By  on September 17, 2007

J. Michael Stanley, managing director at Rosenthal & Rosenthal Inc.'s factoring division, one of the country's larger factoring firms, knows the ins and outs of the apparel business. He has to because the job depends on an intimate level of knowledge of both retailers and vendors.

But he was not always an insider. Thirty years ago, Stanley admits that the "only experience I had with apparel was wearing apparel." Today, Stanley is a key player in the industry, and earlier this year assumed the managing director title at the firm. Stanley, who has been with Rosenthal for 10 years, is also a member of the firm's executive committee.

Stanley was drawn to the factoring industry by a feeling that it represented a growth opportunity and was an interesting part of the financial services world.

Rosenthal & Rosenthal does in excess of $4 billion in annualized volume in its factoring division, Stanley said. The firm also provides financing for asset-based, real estate and fine art transactions. The company employs roughly 200 people in its factoring division, divided between offices in California and New York.

Since joining the industry after earning an undergraduate degree in business and finance in 1975, Stanley worked with a few factors before joining Rosenthal. He started his career with United Factors and also spent time with Capital Factors. Since then, Stanley also earned an MBA in finance.

He currently serves as a board member at the Fashion Institute of Technology's Educational Foundation for the Fashion Industries. He is active in trade organizations such as the Decorum Manhattan Credit Club, the Commercial Finance League and the Commercial Finance Association, as well as in a number of charitable organizations.

The factoring industry, like many others, has evolved through a prolonged period of consolidation. That consolidation has altered the landscape of the industry, but has mirrored movements in the apparel sector.

"The biggest change we've all seen is the consolidation of both the vendor and the retail spectrums. And the sourcing shift to low-cost-producing countries and the challenges it takes to finance that supply chain," Stanley said. Indeed, in looking forward, Rosenthal is considering the possibility of opening an office in Asia, he said.Stanley said today's factoring industry is more complicated than it was in the days when factors simply gave a company a line of credit, they borrowed 80 percent against receivables and that was it.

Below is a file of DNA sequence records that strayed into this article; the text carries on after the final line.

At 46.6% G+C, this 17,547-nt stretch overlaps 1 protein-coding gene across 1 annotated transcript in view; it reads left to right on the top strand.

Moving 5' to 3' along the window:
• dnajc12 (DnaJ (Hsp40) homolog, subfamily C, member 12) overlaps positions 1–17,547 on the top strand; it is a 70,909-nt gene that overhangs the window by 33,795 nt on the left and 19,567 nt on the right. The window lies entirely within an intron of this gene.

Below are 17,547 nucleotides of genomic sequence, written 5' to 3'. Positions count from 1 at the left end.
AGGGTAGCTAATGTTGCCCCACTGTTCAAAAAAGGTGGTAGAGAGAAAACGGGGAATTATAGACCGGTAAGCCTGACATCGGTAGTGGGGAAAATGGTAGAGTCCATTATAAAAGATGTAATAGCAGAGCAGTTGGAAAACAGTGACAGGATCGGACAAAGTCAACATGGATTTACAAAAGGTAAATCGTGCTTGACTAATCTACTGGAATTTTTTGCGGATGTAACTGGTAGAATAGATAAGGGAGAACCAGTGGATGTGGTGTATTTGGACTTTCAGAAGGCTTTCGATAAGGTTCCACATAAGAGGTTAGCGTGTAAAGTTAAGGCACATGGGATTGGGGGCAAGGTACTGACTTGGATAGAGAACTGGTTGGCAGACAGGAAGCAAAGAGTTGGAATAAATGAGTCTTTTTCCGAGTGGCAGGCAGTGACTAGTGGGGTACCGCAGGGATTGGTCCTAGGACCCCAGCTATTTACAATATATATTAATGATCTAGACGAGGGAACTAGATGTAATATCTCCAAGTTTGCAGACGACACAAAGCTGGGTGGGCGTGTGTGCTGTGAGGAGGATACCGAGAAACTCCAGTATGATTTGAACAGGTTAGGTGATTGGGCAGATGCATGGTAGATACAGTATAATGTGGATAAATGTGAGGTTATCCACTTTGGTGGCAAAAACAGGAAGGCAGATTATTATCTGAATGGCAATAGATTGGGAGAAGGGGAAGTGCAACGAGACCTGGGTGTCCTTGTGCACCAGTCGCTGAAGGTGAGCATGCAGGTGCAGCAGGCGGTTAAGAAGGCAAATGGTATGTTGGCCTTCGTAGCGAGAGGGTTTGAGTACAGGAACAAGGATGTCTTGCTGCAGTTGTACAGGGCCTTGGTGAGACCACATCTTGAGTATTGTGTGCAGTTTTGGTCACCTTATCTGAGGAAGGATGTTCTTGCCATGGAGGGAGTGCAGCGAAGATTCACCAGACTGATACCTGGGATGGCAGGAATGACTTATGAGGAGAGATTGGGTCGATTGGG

"Today, it's just not that simple. You're borrowing against inventory, you're borrowing against receivables or borrowing against letters of credit, in transit inventory, the intellectual property and trademarks," he said.

The kind of clients Stanley works with also have changed some, he said. Typically the firm sees two types of clients: those that are doing very well and need financing to help support their growth, and those that are challenged and need support in restructuring, downsizing or merging.

"It's paradoxical in the sense that they're going in opposite directions. One is going up very rapidly and one is going down and challenged," he said. "Those are the companies that are the most needy."

Because Rosenthal is a private institution, it is able to commit and give an immediate response to clients who are in need of additional support, he said. The ability to anticipate the potential problems of those clients and respond consistently is the most difficult part of his job, Stanley said.

"The most challenging thing is trying to be consistent with what we do, to effectively treat people we're doing business with fairly, evenly and consistently. That's what we strive to do."

The payoff, he said, is in seeing clients succeed when they receive the support they need. Some clients predate Stanley's time with the company, but Rosenthal has always operated on a business model that encourages loyalty, he said.

"That's what I'm endeavoring to do as managing director of the company, to really continue that business model in a different era," he said. In the current era, the company operates off a different platform, which includes an electronic platform and other developments.

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